I really like 1940’s shoes. Cute and very wearable, like these:
Enter the fifties: stilettos. Ouch! And, BTW, the dictionary definition of a stiletto is “a knife or dagger with a long slender blade and needle-like point, primarily intended as a stabbing weapon”. Interesting image.
So why the dramatic shift from the rather more sensible shoe of the 40’s to the dramatic heel of the 50’s?
A recent article in the Times says that, before the 50’s, high heels were mostly only seen in erotica.
At the conclusion of World War II, this association led to the invention of the stiletto. The exceptionally thin heels depicted in wartime pinup art were made reality in the early 1950s and real-life women were encouraged to emulate those pinup ideals. Marilyn Monroe — alluring, playful and invariably stiletto shod — became one of the principal feminine archetypes of the period.
After the early 60’s stilettos fell out of favor for 20 years. Then the eighties (again, from the New York Times article):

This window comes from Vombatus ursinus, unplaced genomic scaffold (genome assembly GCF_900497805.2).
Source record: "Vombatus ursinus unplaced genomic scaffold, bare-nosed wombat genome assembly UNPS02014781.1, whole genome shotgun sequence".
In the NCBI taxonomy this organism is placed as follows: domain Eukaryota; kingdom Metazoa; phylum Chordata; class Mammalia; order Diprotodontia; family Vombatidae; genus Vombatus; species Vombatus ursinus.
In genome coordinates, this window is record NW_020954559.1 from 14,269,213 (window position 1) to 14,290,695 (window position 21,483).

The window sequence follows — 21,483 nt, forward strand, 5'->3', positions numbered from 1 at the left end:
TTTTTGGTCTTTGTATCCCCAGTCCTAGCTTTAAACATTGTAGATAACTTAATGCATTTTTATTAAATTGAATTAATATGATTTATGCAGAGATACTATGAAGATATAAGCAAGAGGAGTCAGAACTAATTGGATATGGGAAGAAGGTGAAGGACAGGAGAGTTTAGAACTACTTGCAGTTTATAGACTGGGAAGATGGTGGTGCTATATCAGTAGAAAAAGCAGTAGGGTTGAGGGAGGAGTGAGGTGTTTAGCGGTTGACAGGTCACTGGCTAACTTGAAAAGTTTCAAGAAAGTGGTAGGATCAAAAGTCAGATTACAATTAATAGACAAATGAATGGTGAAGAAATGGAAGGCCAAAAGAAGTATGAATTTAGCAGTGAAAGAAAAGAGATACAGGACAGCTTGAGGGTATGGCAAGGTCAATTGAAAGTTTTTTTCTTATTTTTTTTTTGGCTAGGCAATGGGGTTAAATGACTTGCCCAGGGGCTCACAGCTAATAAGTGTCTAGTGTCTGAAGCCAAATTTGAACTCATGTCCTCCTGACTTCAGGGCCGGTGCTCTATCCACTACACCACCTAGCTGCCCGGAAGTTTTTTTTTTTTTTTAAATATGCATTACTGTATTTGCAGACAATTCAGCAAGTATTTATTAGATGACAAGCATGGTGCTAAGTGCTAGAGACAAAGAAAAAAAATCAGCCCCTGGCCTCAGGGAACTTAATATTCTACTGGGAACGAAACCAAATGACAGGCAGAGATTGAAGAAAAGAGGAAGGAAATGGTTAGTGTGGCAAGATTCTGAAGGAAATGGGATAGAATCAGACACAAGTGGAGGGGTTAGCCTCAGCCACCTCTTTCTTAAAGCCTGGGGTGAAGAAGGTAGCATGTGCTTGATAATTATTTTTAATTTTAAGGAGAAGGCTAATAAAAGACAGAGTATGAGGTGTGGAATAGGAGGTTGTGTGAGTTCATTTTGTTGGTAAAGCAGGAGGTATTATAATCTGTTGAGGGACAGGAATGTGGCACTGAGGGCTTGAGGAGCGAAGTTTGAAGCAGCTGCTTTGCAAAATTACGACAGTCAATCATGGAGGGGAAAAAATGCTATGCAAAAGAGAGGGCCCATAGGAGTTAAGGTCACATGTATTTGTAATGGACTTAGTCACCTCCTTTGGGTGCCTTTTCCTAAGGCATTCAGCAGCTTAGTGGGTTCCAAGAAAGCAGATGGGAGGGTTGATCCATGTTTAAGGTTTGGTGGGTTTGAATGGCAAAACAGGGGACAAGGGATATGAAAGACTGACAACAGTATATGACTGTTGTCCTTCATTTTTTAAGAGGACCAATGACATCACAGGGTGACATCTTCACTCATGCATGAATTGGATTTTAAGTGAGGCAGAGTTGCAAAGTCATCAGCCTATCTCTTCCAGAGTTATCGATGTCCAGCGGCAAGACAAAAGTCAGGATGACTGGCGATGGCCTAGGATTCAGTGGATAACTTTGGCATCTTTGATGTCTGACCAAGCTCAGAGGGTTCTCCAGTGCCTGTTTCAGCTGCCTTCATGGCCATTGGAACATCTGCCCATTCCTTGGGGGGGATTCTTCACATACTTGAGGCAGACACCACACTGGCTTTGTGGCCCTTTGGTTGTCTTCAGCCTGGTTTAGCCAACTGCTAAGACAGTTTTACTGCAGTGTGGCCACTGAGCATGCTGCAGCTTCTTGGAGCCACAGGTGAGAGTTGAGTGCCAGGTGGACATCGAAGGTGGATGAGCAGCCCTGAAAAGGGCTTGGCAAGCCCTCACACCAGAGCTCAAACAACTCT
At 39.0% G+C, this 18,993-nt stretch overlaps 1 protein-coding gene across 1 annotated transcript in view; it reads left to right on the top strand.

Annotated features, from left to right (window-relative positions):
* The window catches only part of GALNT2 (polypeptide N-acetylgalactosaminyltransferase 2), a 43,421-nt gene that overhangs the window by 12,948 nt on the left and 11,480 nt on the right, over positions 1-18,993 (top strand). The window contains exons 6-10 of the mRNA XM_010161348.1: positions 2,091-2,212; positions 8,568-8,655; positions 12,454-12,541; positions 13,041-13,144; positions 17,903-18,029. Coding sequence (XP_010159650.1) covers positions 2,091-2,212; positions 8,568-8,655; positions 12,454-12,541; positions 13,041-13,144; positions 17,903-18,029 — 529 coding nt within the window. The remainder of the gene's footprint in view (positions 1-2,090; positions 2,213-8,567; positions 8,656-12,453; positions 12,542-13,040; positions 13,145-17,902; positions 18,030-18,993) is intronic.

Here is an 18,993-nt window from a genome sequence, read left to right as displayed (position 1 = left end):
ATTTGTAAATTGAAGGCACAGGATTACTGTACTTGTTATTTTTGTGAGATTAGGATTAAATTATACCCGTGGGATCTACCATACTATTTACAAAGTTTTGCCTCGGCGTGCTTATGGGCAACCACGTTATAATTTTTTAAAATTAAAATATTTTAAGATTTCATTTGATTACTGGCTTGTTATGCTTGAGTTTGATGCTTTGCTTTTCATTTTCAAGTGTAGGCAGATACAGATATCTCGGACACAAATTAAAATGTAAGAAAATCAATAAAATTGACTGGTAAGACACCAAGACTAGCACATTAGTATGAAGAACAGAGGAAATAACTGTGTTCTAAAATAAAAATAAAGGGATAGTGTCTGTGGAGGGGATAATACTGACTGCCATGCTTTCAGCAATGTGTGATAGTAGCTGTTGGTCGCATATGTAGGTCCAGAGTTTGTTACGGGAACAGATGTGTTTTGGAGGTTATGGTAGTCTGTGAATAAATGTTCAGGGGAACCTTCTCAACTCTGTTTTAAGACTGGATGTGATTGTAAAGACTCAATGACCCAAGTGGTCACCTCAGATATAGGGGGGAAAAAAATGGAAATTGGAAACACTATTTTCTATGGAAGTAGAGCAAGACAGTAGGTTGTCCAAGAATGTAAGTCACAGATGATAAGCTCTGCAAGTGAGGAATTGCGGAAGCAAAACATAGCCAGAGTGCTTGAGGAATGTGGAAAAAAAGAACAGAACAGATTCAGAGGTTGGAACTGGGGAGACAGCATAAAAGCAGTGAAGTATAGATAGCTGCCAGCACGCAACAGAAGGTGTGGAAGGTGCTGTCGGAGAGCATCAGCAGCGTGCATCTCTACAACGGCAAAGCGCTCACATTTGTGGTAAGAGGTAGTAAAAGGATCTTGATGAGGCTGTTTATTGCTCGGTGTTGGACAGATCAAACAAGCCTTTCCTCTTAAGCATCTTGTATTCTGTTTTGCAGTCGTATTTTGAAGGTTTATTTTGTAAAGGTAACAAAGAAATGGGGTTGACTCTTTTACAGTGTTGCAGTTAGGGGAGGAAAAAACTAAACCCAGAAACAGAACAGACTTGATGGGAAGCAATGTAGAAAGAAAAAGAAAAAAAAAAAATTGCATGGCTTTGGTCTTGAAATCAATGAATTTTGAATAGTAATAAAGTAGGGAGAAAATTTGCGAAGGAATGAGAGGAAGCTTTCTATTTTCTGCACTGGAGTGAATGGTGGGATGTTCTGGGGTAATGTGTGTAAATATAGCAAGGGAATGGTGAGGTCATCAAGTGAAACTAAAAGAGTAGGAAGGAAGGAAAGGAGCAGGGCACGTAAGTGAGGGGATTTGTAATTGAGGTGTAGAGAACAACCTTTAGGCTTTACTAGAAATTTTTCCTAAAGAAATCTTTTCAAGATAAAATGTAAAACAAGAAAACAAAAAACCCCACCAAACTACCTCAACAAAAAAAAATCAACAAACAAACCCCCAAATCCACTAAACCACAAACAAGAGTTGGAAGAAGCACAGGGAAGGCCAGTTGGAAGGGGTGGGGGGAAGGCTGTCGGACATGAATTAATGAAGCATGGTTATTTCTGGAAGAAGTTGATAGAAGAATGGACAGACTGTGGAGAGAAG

Climbing the corporate ladder was perceived as socially risky — it could strip a woman of her desirability. High fashion offered an antidote: toweringly high “killer heels”. By the early 2000s, designer heels were perceived as “power tools” to be used, like lingerie, by professional women to manipulate people through the “power” of sex appeal, an idea that continues to resonate to this day.
And now, thanks to Sex and the City, a whole generation of women know what Manolo Blahniks are.